LVP comes in a wide range of styles and price points – ranging from $2-10 per square foot. “Some luxury vinyl planks can cost just as much as hardwood,” Rose says, “So, cost can be a factor, depending on the quality you purchase.”
There are two main types of wood flooring: solid hardwood and engineered hardwood.
Rose points out that three-quarter-inch solid hardwood can be sanded and refinished every few decades, but the thinner wood layer – or veneer – on an engineered hardwood can only withstand a light screening.
Hauch points out that the trend in hardwood is leaning toward a more time-worn look, wire-brushed finishes and distressing marks. “Matte finishes and distressing marks are very forgiving,” she says. But homeowners need to know those marks might be removed later on if they decide to sand and refinish the wood.
Be it natural or engineered, hardwood can come in natural tones as well as dark stains, and it can even be whitewashed. A couple of years ago, a dark espresso stain was popular, but homeowners soon realized how quickly dust showed on it.
“In color tones, lighter blonde or natural wood tones are everywhere now,” Hauch says. “And wider plank floors are definitely very popular – no more 2¼ or 3-inch boards. Now they’re up to 6 or 9 inches wide.”
Carpet and Rugs
Rose says the Midwest remains one of the biggest carpet markets in the nation because the colder climate here makes people tend to crave warmth and coziness.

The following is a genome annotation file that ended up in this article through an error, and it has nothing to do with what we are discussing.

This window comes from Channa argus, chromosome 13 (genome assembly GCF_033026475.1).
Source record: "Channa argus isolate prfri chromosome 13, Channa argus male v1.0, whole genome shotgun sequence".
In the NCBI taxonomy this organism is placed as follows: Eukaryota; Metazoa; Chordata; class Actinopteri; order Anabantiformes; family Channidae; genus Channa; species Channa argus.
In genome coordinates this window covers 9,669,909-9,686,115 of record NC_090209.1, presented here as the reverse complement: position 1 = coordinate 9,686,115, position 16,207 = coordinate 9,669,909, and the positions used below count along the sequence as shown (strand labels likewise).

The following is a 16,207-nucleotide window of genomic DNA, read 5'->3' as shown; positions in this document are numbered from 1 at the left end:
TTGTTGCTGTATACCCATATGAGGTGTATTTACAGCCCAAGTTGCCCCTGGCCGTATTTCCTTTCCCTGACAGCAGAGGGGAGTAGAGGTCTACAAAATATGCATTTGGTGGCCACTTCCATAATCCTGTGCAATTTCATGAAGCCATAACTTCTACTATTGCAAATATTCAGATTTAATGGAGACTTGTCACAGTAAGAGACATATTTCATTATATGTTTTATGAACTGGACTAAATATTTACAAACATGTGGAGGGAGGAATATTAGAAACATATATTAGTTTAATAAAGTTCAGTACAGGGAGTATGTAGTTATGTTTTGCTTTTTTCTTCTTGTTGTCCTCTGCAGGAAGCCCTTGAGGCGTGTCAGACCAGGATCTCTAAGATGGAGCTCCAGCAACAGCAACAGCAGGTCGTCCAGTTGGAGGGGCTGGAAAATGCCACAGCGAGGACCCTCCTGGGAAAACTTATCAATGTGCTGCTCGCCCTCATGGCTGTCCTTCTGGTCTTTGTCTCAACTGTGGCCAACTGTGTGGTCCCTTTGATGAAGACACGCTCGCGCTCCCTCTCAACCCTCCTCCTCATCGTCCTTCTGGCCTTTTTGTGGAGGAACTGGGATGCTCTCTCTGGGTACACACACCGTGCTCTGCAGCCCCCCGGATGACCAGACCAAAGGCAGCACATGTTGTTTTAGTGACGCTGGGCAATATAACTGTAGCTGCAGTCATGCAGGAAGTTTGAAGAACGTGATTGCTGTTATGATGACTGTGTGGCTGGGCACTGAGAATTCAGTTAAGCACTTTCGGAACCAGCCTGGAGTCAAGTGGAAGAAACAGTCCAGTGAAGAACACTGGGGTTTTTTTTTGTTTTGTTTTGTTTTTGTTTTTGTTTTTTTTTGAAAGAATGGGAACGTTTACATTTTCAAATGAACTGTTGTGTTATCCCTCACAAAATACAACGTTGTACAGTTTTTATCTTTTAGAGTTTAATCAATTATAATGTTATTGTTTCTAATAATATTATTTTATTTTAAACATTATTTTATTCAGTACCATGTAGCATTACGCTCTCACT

“Saxony plush is still big in the Midwest, but you’ll also see a lot of a Berber fleck and LCL – which is a cut and loop,” Rose says. “We have everything. We have wool carpets, and we have extremely patterned carpets. We have woven, patterned carpets which are 13 feet, 2 inches wide that feel like an area rug but we can install wall-to-wall.”
Unger says stain resistance has improved dramatically over just the past decade.
“It used to be that the carpet yarns were died and tufted, went through a shearing machine and were then sprayed with Scotchgard for soil protection. Now, the soil protection is fifth-generation,” Unger says. “The entire yarn is protected, not just the top, and the Scotchgard won’t come out in cleaning.”
Pet protection has also improved over time.
“The industry came out a few years ago with a pet-proof carpet that has a plastic barrier on the back,” Unger says. “So, if there’s an accident, the urine is not going to get through the carpet and into the subfloor where it can cause continual odor emission. It will stay on the carpet and give the homeowner a chance to wick it up and clean it.”
Boldly patterned carpet isn’t typically in high demand for residential use, but if that’s what a customer wants, they can find or order it from a specialty flooring store.
While most homeowners opt for neutral, solid, or flecked wall-to-wall carpeting, area rugs can be a fun way to inject bolder colors and patterns into a home.
“Area rugs are a must now that we’re seeing more living and dining rooms going to a hard surface like hardwood or LVP,” Hauch says. “We have a wide selection of area rugs and can custom order them, too. But we also have a full line of carpet. With the carpet, we can cut and bind it to make any size area rug you want.”
Tile and Stone
Bathrooms, kitchens, laundry rooms and mudrooms have always been ideal locations for tile. While ceramic tile is still available, porcelain tile and natural stone have gained in popularity. Unger credits a shrinking price differential between ceramic and porcelain tiles.